Critical Section Problem

When multiple process run in the system, they might at times want to access the same resource at same time. This situation can lead to unwanted results. To understand the issues – race condition and critical section problem, related with process synchronization lets consider a situation as below:

Let:  counter = 5
If I run two operations counter ++ and counter-- in any order:
  counter ++;
  counter--;
  or
  counter -- ;
  counter++ ;
What should be the value of counter?
Ans: 5

The machine implementation of counter++ and counter– will look like this:

counter++

counter–

register1 = counter
register1  = register1  + 1
counter = register1
register2 = counter
register2 = register2  - 1
counter = register2

Now, if these operations overlap as shown in the table below, you will notice that the final value of counter is not what is expected.

TimeEquationregister1Register2Counter
T=0register1 = counter55
T=1register1  = register1  + 1 register2 = counter655
T=2counter = register1 register2 = register2  – 1646
T=3counter = register244

Finally, the value of the variable counter is 4 but it should have been 5. Similarly, if the operations were reversed the final value of counter would be 6 and again not 5. This is because the second process accessed the variable counter while its value was being modified by the first process.

Therefore, a situation where several processes access and manipulate the same data concurrently and the outcome of the execution depends on the particular order in which the access takes place is called a race condition.

PPT on Race Condition

Video on Race Condition

race condition in process synchronization

Critical Section Problem

Critical section is that portion of code in which a process may be changing variables, updating a table, writing a file and so on.
For instance, in a given code only a subset of instructions form the critical section. You never modify the shared resource in the entire code. Thus, only those lines which are concerned with the modification of the shared variable/resource form the critical section (as shown in code below)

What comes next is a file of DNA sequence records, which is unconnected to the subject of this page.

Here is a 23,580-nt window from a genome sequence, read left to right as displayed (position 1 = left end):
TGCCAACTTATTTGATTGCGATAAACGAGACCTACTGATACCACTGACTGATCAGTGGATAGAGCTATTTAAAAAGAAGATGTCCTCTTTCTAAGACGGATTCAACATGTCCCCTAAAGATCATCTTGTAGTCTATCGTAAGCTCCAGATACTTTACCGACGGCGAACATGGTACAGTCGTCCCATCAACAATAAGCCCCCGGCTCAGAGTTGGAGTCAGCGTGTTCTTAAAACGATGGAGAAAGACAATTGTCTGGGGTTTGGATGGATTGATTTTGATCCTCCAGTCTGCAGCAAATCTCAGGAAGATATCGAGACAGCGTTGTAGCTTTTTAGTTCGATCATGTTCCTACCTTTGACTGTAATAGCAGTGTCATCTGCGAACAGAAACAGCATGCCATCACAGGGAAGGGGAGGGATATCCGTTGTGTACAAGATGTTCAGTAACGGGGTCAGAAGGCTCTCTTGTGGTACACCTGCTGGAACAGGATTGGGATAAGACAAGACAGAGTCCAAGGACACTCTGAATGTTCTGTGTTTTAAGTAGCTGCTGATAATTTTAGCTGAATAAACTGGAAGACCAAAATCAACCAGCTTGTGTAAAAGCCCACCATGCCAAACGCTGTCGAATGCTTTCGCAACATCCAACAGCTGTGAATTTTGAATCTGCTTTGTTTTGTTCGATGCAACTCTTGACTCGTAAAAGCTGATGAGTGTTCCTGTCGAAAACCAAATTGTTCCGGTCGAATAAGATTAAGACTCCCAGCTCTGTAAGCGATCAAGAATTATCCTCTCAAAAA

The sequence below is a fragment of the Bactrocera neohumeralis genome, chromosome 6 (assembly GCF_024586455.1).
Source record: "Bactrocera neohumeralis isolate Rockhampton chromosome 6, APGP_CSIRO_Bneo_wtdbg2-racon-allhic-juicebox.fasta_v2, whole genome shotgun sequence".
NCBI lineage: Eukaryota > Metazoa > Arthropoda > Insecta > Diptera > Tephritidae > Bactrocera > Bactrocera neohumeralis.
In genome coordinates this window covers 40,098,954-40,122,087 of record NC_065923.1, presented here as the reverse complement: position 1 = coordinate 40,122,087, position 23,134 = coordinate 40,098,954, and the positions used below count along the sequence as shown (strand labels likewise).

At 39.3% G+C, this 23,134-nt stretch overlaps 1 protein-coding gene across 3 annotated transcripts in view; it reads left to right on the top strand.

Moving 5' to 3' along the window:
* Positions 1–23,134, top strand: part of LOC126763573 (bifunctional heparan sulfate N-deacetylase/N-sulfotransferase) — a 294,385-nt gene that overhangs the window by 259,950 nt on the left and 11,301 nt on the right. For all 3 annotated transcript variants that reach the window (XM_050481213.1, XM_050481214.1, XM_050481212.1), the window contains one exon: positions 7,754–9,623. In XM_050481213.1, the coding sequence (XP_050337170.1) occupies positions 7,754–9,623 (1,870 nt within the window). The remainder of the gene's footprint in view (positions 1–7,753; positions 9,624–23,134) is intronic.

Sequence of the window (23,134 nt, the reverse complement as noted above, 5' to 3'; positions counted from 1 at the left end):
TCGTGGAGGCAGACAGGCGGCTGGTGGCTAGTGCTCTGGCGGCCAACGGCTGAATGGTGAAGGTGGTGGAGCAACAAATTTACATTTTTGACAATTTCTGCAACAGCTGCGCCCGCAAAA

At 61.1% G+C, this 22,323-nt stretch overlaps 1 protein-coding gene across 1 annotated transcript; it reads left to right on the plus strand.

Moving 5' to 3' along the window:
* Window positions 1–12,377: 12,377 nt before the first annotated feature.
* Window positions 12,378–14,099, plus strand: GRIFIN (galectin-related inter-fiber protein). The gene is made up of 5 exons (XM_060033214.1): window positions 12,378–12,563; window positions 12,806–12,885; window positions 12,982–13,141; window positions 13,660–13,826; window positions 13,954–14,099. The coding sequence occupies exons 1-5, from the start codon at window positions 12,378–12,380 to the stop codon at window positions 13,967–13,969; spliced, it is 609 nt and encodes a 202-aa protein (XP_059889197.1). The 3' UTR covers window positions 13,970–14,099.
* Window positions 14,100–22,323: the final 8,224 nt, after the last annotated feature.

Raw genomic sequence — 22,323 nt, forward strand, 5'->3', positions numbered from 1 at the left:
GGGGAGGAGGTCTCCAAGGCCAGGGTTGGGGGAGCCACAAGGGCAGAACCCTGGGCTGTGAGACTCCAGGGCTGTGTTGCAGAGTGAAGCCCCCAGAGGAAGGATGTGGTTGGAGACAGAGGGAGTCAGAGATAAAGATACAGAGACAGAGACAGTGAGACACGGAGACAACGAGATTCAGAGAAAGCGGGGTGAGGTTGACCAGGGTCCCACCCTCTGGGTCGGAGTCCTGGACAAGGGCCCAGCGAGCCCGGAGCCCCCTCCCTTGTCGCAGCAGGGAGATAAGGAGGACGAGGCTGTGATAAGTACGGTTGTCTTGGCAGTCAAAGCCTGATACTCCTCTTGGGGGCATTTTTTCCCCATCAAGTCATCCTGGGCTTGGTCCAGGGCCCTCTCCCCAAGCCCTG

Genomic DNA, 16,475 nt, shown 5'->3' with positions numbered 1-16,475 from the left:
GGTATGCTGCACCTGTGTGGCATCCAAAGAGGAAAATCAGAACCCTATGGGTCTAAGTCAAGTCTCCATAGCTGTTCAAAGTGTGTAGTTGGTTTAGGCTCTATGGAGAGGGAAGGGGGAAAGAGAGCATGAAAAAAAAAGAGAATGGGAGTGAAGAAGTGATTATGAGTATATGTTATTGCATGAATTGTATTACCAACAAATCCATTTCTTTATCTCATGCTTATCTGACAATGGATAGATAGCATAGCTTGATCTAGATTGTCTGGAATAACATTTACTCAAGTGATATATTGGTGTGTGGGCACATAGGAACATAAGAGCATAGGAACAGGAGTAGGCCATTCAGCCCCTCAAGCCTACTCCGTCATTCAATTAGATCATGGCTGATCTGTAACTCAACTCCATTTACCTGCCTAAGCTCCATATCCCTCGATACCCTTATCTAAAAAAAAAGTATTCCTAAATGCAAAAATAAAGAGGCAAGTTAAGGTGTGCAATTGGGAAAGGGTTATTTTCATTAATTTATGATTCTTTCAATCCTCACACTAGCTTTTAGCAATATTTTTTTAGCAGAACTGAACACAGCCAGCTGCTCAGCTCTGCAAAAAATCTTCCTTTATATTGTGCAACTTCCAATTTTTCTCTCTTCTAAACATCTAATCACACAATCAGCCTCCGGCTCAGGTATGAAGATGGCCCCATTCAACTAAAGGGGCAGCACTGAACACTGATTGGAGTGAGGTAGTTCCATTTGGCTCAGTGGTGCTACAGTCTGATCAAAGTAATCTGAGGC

int main()
{
  statement;
   statement;
   statement;
   statement;
  c++; //critical section part
   statement;
   statement;
   statement;
}

So, no two processes should be allowed to execute in their critical section at the same time. Lastly, Critical section problem is to design a protocol that the processes can use to cooperate. 

Solution Requirements

A solution to the critical section problem should satisfy three requirements:

  1. Mutual exclusion – which means that only one process will be able to enter the critical section at any time.
  2. Progress – if some processes want to enter the critical section then at least one of them should be able to do so.
  3. Bounded waiting – there should be a upper-bound on how long a process will have to wait for its turn to enter critical section after it has made a request to do so

Example

Consider the below solution for critical section problem and tell which of the conditions is not satisfied

begin
while true do
  begin
  while turn = proc2 do {keeptesting};
  critical_section;
  turn=proc2;
  other_p1_processing
end[while]
end ; {p1}
} 

Now let’s see which requirements are satisfied and which one is not
Mutual Exclusion is satisfied because only P1 or P2 will be able to enter the critical section at any given time.
Progress is Not satisfied because if one of the processes crashes outside the critical section it will not be able to change the value of “turn” variable.
Bounded Wait is satisfied because a process has to wait for only one other process

Peterson’s Solution

Peterson’s Solution is a software based solution which provides solution to critical section problem for two process only. The key points to note are:

  1. Software based solution
  2. Restricted to two processes
  3. Alternate execution between their critical sections and remainder sections
  4. Two processes – Pi and Pj (where j = 1 –i )
  5. Both share
    • int turn;
    • boolean flag[2];
  6. turn indicates whose turn it is to enter critical section
  7. Finally, flag array indicates if a process is ready to enter critical section

Peterson’s Solution Algorithm

do {
  flag[i] = TRUE;
  turn = j;
  while (flag[j] && turn ==j);   //keeptesting
  critical section
  flag[i] = FALSE;
  remainder section
 }while(TRUE);

PPT on Critical Section Problem

Video on Critical Section Problem

Critical section Problem

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